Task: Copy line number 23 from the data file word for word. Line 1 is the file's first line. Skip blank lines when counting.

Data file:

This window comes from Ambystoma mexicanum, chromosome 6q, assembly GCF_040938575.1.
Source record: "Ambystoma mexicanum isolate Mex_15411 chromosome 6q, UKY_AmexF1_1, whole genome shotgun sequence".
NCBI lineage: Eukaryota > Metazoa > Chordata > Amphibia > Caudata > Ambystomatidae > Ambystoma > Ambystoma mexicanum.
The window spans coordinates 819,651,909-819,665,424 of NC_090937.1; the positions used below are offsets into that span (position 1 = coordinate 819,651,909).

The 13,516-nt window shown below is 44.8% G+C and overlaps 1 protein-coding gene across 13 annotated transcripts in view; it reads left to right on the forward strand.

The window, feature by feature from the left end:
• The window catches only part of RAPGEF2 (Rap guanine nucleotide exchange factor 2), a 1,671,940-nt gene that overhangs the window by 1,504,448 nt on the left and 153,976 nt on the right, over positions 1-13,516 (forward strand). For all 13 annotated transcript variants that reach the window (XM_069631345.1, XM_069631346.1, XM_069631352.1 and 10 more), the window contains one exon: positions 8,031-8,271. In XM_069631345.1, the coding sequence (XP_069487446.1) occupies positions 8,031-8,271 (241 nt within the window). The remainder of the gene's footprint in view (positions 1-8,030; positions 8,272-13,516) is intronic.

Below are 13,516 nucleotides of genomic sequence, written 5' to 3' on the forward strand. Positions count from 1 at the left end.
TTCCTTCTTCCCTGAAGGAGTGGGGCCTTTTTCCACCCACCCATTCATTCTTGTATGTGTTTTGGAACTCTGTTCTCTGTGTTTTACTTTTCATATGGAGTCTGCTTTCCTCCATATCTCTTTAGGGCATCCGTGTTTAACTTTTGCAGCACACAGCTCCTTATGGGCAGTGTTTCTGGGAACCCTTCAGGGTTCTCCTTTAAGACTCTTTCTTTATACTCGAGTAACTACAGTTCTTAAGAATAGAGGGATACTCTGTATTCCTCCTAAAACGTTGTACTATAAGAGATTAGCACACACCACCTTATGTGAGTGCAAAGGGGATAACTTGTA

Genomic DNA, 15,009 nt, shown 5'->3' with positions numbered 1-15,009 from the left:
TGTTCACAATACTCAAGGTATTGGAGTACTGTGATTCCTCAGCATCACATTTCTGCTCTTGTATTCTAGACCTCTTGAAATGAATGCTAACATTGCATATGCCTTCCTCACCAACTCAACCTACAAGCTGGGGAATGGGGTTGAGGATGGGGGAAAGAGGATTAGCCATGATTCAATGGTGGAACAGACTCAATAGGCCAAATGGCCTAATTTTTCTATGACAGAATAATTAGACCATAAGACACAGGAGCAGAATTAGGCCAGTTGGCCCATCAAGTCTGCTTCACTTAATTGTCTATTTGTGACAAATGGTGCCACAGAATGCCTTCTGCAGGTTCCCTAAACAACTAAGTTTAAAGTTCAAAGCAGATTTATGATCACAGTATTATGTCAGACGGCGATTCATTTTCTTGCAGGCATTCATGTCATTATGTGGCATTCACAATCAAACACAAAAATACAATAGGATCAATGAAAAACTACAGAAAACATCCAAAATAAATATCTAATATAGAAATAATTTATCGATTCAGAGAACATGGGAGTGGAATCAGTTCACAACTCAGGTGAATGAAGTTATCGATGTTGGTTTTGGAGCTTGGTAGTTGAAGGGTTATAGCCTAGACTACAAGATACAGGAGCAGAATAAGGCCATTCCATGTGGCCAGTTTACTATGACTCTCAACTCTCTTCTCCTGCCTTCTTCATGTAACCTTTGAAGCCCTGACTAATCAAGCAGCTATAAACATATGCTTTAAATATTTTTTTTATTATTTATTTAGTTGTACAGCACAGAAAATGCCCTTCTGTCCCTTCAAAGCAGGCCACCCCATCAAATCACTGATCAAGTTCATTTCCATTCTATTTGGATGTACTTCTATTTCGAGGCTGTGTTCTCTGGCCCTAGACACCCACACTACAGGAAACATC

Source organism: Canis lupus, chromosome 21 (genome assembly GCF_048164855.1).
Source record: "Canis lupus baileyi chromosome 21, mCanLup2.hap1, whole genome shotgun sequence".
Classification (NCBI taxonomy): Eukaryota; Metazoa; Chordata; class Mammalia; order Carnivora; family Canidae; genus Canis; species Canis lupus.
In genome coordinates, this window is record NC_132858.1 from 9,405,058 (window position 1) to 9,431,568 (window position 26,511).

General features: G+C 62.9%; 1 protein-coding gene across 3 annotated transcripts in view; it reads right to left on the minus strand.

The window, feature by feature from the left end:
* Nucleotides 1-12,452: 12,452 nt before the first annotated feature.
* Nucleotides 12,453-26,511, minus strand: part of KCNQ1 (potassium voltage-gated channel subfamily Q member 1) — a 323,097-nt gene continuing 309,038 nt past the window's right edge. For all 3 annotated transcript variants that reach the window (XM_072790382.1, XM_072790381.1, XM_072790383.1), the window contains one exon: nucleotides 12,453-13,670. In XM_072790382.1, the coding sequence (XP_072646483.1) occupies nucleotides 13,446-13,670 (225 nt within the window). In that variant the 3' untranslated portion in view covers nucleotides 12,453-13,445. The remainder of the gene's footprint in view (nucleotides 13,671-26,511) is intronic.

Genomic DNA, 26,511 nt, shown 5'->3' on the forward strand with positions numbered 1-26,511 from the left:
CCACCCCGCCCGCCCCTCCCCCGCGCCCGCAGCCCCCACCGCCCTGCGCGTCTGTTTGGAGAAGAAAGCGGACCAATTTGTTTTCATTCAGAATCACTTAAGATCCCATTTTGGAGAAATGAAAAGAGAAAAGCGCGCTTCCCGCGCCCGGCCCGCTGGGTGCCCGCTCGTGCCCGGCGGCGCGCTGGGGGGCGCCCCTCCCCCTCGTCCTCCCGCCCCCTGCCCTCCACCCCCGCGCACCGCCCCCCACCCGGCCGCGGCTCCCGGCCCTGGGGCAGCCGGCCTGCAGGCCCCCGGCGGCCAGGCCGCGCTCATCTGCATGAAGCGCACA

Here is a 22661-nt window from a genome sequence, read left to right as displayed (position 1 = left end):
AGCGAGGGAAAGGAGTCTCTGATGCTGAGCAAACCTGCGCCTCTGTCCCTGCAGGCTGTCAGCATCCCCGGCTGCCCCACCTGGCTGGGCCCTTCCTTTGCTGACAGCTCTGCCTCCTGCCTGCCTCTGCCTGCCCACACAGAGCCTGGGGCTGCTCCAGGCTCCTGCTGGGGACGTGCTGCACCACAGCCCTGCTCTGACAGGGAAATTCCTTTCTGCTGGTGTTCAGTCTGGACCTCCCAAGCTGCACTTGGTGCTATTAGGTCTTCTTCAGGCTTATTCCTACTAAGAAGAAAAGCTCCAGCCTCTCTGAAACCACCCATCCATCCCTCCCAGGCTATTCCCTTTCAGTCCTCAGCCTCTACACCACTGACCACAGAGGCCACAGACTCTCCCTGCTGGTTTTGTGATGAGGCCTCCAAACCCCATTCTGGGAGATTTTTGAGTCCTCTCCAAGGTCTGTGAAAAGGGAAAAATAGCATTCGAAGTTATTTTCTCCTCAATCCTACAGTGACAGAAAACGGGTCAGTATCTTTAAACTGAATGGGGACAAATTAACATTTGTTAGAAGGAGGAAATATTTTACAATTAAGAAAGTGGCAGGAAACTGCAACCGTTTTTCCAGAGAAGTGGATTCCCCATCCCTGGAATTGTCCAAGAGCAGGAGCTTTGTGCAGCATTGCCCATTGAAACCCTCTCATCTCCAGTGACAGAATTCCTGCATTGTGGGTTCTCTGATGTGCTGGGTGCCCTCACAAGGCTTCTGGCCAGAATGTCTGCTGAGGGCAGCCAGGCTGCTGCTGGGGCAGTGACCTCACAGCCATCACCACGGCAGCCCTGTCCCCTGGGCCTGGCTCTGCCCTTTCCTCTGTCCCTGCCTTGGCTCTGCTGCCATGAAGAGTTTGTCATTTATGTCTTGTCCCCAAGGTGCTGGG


AGCGAGGGAAAGGAGTCTCTGATGCTGAGCAAACCTGCGCCTCTGTCCCTGCAGGCTGTCAGCATCCCCGGCTGCCCCACCTGGCTGGGCCCTTCCTTTGCTGACAGCTCTGCCTCCTGCCTGCCTCTGCCTGCCCACACAGAGCCTGGGGCTGCTCCAGGCTCCTGCTGGGGACGTGCTGCACCACAGCCCTGCTCTGACAGGGAAATTCCTTTCTGCTGGTGTTCAGTCTGGACCTCCCAAGCTGCACTTGGTGCTATTAGGTCTTCTTCAGGCTTATTCCTACTAAGAAGAAAAGCTCCAGCCTCTCTGAAACCACCCATCCATCCCTCCCAGGCTATTCCCTTTCAGTCCTCAGCCTCTACACCACTGACCACAGAGGCCACAGACTCTCCCTGCTGGTTTTGTGATGAGGCCTCCAAACCCCATTCTGGGAGATTTTTGAGTCCTCTCCAAGGTCTGTGAAAAGGGAAAAATAGCATTCGAAGTTATTTTCTCCTCAATCCTACAGTGACAGAAAACGGGTCAGTATCTTTAAACTGAATGGGGACAAATTAACATTTGTTAGAAGGAGGAAATATTTTACAATTAAGAAAGTGGCAGGAAACTGCAACCGTTTTTCCAGAGAAGTGGATTCCCCATCCCTGGAATTGTCCAAGAGCAGGAGCTTTGTGCAGCATTGCCCATTGAAACCCTCTCATCTCCAGTGACAGAATTCCTGCATTGTGGGTTCTCTGATGTGCTGGGTGCCCTCACAAGGCTTCTGGCCAGAATGTCTGCTGAGGGCAGCCAGGCTGCTGCTGGGGCAGTGACCTCACAGCCATCACCACGGCAGCCCTGTCCCCTGGGCCTGGCTCTGCCCTTTCCTCTGTCCCTGCCTTGGCTCTGCTGCCATGAAGAGTTTGTCATTTATGTCTTGTCCCCAAGGTGCTGGG